Soliciting Advice: Non-Academic Careers for Ph.D.'s

By Sean Carroll | May 18, 2011 2:05 pm

While the previous post bemoans the lack of simple world-changing ways to make the career path for aspiring academics more pleasant (other than bushels of money falling from the sky, of which I would approve), there is one feasible thing that everyone agrees would be good: better career counseling for Ph.D. students, both on the realistic prospects for advancement within academia, and concerning opportunities outside.

I always try to be honest with my own students about the prospects for ultimately landing a faculty job. But like most faculty members, I’m not that much help when it comes to outside opportunities, having spent practically all my life within academia. I’m happy to give advice, but you’d be crazy to take it, since I have no idea what I am talking about.

But that’s a correctable state of affairs. So: I’m hereby soliciting good, specific career advice and/or resources for students who are on the track to get a Ph.D. (or already have one) and are interested in pursuing non-academic jobs. This might be particular jobs that are Ph.D.-friendly, or websites with good information, or relevant fellowships or employment agencies, or just pointers to other resources. (For example: do you know the difference between a CV and a resume?) The more specific the better, and including useful links is best of all. General griping and expressions of bitterness should be kept in the previous thread; let’s try to be productive. And there’s no reason to limit it to physics, all fields are welcome. Advice that is useful for only a tiny number of people, but extremely useful for them, is certainly sought. We’re looking for things that have a nontrivial chance of actually helping some specific person at a future date.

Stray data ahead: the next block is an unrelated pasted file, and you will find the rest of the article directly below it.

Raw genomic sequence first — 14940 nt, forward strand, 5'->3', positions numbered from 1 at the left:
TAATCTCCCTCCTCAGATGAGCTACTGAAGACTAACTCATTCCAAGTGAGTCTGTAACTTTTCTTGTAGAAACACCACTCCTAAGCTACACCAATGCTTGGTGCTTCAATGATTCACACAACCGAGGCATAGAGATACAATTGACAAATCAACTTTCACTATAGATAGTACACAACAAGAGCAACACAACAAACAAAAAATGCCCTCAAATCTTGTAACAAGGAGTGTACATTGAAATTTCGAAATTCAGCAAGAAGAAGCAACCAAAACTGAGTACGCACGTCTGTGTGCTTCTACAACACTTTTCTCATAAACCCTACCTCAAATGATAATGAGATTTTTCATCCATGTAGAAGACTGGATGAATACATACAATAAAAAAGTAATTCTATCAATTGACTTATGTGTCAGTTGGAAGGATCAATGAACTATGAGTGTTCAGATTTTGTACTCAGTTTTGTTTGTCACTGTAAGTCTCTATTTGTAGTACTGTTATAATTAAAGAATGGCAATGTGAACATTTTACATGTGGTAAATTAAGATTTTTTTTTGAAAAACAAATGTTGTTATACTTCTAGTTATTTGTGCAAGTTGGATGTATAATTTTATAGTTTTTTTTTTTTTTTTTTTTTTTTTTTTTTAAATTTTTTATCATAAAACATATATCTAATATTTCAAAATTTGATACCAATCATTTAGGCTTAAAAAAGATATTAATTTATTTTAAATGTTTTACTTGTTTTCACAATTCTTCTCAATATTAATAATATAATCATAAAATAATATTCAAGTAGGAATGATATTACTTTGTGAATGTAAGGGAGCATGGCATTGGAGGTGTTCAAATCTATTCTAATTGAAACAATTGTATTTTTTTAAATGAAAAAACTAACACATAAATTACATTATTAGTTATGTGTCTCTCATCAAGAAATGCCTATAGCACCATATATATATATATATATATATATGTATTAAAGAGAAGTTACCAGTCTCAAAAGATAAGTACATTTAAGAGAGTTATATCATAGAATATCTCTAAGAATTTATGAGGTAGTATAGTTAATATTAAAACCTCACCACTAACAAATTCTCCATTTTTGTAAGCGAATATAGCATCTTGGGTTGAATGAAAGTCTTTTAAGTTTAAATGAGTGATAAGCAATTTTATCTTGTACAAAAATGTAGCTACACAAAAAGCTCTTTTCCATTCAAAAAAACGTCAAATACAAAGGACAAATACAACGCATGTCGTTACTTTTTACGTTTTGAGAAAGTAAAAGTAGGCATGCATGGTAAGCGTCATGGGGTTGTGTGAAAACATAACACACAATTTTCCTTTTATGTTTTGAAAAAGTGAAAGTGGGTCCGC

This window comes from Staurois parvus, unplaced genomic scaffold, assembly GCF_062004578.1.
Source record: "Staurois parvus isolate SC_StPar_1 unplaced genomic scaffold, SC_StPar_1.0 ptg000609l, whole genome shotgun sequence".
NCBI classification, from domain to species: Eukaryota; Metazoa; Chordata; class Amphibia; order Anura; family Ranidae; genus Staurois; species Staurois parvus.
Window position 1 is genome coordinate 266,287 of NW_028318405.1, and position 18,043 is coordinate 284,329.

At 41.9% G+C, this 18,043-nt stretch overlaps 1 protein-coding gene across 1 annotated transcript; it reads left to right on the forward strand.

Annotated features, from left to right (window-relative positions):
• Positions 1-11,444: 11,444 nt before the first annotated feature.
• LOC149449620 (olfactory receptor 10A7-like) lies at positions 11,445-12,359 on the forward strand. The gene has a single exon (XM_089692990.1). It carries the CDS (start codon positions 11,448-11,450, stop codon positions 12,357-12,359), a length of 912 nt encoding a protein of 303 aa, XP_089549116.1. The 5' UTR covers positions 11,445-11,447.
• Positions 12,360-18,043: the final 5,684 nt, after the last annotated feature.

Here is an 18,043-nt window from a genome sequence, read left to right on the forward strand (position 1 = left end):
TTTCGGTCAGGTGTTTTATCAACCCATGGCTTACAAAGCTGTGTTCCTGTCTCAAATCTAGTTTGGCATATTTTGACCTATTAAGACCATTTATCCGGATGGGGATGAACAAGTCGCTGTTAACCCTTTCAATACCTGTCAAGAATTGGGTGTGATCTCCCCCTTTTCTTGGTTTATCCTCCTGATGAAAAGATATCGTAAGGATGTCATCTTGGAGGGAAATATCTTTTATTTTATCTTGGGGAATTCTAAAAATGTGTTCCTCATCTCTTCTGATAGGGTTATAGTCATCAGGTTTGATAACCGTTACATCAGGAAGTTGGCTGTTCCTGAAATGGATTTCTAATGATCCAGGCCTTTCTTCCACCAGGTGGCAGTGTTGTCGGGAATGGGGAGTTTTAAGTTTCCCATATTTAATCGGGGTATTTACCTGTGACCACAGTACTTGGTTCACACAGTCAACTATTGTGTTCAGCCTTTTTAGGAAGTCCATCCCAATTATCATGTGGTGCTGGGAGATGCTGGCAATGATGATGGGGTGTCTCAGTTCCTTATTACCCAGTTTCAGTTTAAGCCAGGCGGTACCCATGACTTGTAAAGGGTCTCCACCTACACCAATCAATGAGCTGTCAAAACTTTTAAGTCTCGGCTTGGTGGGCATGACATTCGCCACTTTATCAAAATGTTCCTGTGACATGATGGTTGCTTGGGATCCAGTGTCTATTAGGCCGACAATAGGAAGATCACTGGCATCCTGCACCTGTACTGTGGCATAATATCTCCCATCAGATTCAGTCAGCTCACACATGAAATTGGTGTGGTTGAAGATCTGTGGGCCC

Most of all it would be great to have input from people who actually got a Ph.D. and then went on to do something else. But it’s the internet, everyone can chime in.

I will take what look like the most helpful suggestions and collate them into a separate post. Spread the word, let’s get as much input from different sectors as we can.

CATEGORIZED UNDER: Academia, Advice, Top Posts
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About Sean Carroll

Sean Carroll is a Senior Research Associate in the Department of Physics at the California Institute of Technology. His research interests include theoretical aspects of cosmology, field theory, and gravitation. His most recent book is The Particle at the End of the Universe, about the Large Hadron Collider and the search for the Higgs boson. Here are some of his favorite blog posts, home page, and email: carroll [at] cosmicvariance.com .

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